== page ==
However, it’s important to note that it’s almost impossible to come by a cannabis cultivar that contains only one compound (cannabinoid). So, it doesn’t matter how low the levels of THC may be in a hemp plant; there will always be traces of THC in the plant.
Even further processing may not completely get rid of THC and other compounds from the hemp plant. The only chance of having any product formulated with a 100% pure cannabis isolate is if the cannabinoids making up the isolate were synthetically developed in the lab.
On the other hand, cannabis contains a host of other compounds besides CBD. While certain species, like Cannabis Sativa, are reasonably high in THC, nearly all cannabis species have significant levels of all the 480+ compounds in the plant.
3. Hemp Enjoys Higher Legal Backing Than Cannabis
Although hemp is a cultivar of cannabis, the plant enjoys a higher legal acceptance compared to cannabis. That’s precisely due to its high CBD and low THC levels. Remember that CBD is the compound in cannabis that has been widely-researched and approved for its medicinal properties. And since CBD mostly comes from hemp, that explains why many cannabis laws seem to favor hemp use.
On the contrary, many opponents of cannabis legalization cite the plant’s psychoactive properties. As THC is the main cannabinoid responsible for the psychoactive effects of cannabis, it’s clear to see why cannabis as a whole gets frowned upon while hemp gets more approval.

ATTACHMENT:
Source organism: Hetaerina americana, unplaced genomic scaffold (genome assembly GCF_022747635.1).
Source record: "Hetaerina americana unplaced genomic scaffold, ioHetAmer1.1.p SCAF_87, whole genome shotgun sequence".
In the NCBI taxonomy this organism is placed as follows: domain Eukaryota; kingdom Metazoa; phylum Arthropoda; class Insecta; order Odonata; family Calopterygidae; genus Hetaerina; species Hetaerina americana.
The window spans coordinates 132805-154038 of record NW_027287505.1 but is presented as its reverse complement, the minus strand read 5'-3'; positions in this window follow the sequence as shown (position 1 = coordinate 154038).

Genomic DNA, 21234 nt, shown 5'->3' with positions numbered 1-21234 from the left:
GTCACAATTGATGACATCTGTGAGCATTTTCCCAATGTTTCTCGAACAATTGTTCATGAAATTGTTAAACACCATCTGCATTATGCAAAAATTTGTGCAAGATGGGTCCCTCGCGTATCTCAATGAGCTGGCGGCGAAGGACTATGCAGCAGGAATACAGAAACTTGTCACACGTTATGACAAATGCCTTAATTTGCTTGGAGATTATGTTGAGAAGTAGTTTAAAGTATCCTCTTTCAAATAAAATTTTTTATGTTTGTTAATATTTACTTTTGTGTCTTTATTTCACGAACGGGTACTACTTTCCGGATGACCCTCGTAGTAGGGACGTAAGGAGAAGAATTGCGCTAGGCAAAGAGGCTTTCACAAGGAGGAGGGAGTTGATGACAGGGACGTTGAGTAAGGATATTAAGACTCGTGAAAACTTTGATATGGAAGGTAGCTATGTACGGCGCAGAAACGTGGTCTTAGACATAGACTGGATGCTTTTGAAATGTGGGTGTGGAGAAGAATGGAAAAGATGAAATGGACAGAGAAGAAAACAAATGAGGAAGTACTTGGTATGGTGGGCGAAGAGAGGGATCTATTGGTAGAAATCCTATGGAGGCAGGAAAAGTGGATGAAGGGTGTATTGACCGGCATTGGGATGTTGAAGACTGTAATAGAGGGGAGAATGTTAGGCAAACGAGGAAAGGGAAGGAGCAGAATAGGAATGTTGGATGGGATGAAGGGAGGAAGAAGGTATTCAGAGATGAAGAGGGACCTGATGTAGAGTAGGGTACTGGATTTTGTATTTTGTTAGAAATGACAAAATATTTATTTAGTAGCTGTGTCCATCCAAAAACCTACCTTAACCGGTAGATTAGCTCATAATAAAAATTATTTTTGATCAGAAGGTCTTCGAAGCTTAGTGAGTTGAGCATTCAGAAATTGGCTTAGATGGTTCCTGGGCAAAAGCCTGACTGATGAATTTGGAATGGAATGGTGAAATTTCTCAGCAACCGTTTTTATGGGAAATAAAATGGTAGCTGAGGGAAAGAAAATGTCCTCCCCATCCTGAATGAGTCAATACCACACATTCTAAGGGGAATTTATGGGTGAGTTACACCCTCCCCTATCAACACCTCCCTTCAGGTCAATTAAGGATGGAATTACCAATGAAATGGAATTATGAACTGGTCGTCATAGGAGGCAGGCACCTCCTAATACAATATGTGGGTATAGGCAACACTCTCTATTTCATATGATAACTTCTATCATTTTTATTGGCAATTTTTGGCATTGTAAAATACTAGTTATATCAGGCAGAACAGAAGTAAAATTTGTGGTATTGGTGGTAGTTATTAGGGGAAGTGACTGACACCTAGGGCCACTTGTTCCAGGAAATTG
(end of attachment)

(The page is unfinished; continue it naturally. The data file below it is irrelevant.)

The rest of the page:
In the United States, the 2018 Farm Bill legalized the cultivation, possession, and use of hemp provided that the products contain at most 0.3% THC.
4. Both Have Near-similar Uses
We’ve already indicated that both hemp and cannabis are crucial raw materials in the textile industry. The following are other notable uses of hemp and cannabis.
- Manufacture of bioplastics and biofuel
- Manufacture of insulating materials
- Oxidized and used in the manufacture of oil-based paints
- In creams as a moisturizing agent
- Weed control
- As animal feeds
When it comes to medical use, hemp and cannabis are mostly processed into cannabis oils, cosmetic products, edibles, and inhalable. Different products absorb and start producing effects slightly differently – for example, the effect of an edible peaks around 4 hours after ingesting, but the effects of oils and vapes can kick in much quicker. These products collectively, cannabis-based products can help treat the following medical conditions;
- Acute and chronic pain
- Inflammatory conditions like acne and cancer
Mental problems like schizophrenia
- Neurological disorders like seizures
- Sleep disorders like insomnia
- Gastrointestinal complications like nausea
Just remember that all hemp plants are also cannabis plants, whereas not all cannabis plants are hemp. If you’re a new cannabis grower or user, you should probably start with cannabis before specializing in hemp and other plant variants.